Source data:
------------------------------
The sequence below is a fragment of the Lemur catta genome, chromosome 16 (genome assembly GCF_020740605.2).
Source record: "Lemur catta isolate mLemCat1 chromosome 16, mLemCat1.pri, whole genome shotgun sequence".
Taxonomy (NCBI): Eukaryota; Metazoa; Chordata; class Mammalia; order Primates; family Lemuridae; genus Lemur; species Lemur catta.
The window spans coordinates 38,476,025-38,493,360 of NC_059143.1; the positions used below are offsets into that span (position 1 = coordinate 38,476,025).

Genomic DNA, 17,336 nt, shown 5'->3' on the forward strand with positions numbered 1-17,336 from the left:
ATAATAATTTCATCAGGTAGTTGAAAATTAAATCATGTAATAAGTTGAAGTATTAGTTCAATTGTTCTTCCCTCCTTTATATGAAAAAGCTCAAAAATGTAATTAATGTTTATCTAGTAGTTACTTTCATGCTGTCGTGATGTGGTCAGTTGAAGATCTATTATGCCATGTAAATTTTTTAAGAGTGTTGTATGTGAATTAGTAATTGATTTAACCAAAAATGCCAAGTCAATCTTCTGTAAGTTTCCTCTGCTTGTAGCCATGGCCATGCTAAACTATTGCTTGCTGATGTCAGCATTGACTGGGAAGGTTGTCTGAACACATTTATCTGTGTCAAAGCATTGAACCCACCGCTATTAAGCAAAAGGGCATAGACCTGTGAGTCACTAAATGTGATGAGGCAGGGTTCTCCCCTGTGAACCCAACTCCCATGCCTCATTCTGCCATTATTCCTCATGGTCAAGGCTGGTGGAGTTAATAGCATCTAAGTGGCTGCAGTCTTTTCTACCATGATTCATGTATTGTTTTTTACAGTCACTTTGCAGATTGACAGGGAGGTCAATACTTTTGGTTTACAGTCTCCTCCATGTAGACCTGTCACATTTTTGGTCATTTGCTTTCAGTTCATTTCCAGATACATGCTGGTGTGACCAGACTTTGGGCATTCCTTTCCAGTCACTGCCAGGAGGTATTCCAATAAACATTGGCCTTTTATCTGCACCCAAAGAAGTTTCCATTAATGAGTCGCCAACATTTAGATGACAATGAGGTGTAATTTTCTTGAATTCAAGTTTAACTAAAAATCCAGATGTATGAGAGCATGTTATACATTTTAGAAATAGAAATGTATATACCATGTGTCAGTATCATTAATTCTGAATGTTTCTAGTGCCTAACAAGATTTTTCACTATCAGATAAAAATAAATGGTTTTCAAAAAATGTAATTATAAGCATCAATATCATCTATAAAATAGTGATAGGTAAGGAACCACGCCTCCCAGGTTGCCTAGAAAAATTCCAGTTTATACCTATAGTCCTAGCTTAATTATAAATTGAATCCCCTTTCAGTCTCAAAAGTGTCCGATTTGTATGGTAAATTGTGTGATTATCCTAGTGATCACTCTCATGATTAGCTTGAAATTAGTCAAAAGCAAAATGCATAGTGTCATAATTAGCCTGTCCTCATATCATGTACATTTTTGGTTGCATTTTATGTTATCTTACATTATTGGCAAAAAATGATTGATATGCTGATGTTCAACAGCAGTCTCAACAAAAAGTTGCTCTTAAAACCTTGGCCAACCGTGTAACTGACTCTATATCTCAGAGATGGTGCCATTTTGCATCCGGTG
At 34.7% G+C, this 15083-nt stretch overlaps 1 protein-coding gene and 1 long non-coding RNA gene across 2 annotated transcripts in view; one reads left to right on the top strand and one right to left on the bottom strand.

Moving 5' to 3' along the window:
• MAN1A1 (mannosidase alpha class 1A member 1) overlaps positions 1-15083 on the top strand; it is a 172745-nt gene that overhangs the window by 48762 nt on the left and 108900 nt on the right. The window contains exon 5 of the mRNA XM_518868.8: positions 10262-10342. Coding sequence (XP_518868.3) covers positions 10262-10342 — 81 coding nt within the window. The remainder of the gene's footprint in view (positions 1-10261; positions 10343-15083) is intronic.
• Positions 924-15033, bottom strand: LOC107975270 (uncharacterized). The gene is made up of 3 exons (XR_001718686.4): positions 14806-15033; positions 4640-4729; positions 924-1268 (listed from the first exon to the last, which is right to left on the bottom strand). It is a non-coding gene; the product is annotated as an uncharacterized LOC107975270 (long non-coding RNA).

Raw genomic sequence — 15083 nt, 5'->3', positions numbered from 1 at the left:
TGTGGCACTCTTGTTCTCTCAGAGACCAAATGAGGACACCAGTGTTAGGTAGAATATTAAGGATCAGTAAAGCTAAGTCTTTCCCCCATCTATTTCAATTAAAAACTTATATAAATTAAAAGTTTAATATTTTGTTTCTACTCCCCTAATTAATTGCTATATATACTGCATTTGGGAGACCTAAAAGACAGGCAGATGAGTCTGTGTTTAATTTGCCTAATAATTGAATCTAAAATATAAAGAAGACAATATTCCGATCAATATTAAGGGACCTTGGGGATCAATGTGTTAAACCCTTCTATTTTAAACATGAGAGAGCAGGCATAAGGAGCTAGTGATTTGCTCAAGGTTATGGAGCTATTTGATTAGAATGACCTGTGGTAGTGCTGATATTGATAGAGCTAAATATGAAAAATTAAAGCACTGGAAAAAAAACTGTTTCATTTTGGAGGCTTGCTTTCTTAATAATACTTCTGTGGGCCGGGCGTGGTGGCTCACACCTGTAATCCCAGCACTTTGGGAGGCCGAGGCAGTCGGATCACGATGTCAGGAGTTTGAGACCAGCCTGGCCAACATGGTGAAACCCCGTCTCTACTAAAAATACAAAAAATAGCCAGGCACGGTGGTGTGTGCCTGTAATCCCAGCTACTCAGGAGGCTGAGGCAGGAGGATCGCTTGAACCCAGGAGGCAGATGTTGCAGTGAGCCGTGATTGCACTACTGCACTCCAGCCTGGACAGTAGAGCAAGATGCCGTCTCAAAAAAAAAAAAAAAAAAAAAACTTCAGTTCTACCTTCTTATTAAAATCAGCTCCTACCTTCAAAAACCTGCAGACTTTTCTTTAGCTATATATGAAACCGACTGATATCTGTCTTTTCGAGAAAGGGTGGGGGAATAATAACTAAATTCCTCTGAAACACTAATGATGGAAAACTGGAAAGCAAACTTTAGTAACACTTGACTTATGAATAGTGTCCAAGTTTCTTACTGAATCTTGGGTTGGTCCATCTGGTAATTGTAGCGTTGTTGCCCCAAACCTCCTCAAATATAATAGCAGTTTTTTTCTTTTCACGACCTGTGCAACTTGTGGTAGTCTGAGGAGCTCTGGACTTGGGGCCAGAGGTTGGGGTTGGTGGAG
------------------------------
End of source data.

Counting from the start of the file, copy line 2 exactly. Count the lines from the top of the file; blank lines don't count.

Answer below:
Source record: "Lemur catta isolate mLemCat1 chromosome 16, mLemCat1.pri, whole genome shotgun sequence".